The Gay Divide

Victories for gay rights in some parts of the world have provoked a backlash elsewhere.

THERE was a teenager in Arizona in the 1970s who “could no more imagine longing to touch a woman than longing to touch a toaster”. But he convinced himself that he was not gay. Longing to be “normal”, he blamed his obsession with muscular men on envy of their good looks. It was not until he was 25 that he admitted the truth to himself—let alone other people. In 1996 he wrote a cover leader for The Economist in favour of same-sex marriage. He never thought it would happen during his lifetime. Yet now he is married to the man he loves and living in a Virginia suburb where few think this odd.

The change in attitudes to homosexuality in many countries—not just the West but also Latin America, China and other places—is one of the wonders of the world (see article). This week America’s Supreme Court gave gay marriage another big boost, by rejecting several challenges to it; most Americans already live in states where gays can wed. But five countries still execute gay people: Iran hangs them; Saudi Arabia stones them. Gay sex is illegal in 78 countries, and a few have recently passed laws that make gay life even grimmer. The gay divide is one of the world’s widest (see article). What caused it? And will tolerance eventually spread?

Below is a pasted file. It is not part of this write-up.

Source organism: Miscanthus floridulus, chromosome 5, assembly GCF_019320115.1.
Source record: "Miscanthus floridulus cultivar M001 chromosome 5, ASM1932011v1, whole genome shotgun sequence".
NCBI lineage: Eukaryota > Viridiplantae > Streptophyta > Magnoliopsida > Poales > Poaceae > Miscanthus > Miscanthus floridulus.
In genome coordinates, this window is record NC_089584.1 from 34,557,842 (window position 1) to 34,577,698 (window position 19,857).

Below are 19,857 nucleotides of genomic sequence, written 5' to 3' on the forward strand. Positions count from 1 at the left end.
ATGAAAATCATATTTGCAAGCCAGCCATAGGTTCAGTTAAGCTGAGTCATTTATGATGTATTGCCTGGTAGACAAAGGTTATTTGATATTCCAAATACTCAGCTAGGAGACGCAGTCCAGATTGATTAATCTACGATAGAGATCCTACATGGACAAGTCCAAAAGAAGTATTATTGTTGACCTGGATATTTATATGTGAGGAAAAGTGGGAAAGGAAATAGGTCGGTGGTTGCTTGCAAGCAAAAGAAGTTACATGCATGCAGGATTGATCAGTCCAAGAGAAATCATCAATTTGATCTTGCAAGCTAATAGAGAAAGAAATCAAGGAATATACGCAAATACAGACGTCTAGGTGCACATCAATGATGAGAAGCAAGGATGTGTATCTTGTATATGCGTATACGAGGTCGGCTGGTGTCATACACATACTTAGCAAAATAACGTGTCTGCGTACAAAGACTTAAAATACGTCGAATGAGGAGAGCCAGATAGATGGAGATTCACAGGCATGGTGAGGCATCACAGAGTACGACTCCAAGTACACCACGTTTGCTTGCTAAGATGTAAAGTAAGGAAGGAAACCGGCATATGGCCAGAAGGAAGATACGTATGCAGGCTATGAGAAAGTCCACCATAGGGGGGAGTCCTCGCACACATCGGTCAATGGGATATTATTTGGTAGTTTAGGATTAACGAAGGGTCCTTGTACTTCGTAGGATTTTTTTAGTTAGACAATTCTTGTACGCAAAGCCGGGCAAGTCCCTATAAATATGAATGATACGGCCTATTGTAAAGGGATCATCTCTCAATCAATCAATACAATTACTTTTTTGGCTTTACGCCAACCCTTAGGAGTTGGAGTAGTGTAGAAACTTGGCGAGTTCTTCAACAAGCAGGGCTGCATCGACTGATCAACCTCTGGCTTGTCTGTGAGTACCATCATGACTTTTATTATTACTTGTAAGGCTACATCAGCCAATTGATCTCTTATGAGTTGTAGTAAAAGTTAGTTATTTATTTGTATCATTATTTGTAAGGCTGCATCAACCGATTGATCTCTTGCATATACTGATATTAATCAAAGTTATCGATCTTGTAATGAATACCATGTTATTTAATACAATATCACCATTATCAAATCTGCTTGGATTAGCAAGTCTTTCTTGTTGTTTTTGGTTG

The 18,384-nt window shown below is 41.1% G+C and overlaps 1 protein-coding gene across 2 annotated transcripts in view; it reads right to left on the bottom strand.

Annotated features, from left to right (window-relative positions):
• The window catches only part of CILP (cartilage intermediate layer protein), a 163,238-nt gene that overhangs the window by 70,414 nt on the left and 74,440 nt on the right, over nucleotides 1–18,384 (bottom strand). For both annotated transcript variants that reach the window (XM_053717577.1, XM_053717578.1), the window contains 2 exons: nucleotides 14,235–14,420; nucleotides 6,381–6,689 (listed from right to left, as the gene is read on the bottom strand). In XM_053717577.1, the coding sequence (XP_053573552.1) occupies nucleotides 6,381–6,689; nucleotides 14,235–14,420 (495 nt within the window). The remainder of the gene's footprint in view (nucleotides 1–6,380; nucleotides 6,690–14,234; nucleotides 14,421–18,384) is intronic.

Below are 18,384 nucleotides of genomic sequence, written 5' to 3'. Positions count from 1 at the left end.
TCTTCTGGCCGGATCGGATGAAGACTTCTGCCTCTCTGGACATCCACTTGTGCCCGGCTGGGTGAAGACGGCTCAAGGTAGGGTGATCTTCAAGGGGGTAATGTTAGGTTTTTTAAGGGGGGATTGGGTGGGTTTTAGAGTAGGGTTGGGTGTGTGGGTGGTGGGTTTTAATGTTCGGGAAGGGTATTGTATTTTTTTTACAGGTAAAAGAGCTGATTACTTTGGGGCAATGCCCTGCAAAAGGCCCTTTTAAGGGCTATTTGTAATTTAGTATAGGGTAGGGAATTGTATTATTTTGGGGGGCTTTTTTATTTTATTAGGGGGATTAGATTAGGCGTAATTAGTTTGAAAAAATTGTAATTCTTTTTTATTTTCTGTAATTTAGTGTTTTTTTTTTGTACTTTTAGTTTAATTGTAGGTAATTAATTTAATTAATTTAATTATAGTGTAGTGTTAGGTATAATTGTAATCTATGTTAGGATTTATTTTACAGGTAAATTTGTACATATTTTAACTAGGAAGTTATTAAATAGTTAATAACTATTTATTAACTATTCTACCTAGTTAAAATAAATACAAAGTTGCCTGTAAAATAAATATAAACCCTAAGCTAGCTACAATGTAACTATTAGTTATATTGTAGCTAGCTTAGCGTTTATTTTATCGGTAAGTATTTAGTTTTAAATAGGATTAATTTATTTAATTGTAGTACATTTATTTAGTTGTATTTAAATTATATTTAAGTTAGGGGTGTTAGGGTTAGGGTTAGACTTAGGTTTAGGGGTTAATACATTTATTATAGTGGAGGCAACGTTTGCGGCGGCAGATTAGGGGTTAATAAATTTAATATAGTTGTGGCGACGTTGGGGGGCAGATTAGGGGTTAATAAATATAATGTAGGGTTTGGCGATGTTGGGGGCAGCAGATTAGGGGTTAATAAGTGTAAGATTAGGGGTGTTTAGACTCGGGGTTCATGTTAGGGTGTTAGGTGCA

Two steps forward and one back

The leap forward has been startlingly quick. In the 1950s gay sex was illegal nearly everywhere. In Britain, on the orders of a home secretary who vowed to “eradicate” it, undercover police were sent out to loiter in bars, entrap gay men and put them in jail. In China in the 1980s homosexuals were rounded up and sent to labour camps without trial. All around the world gay people lived furtively and in fear. Laws banning “sodomy” remained in some American states until 2003.

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GuestUser3
GuestUser3

Very unfortunate.

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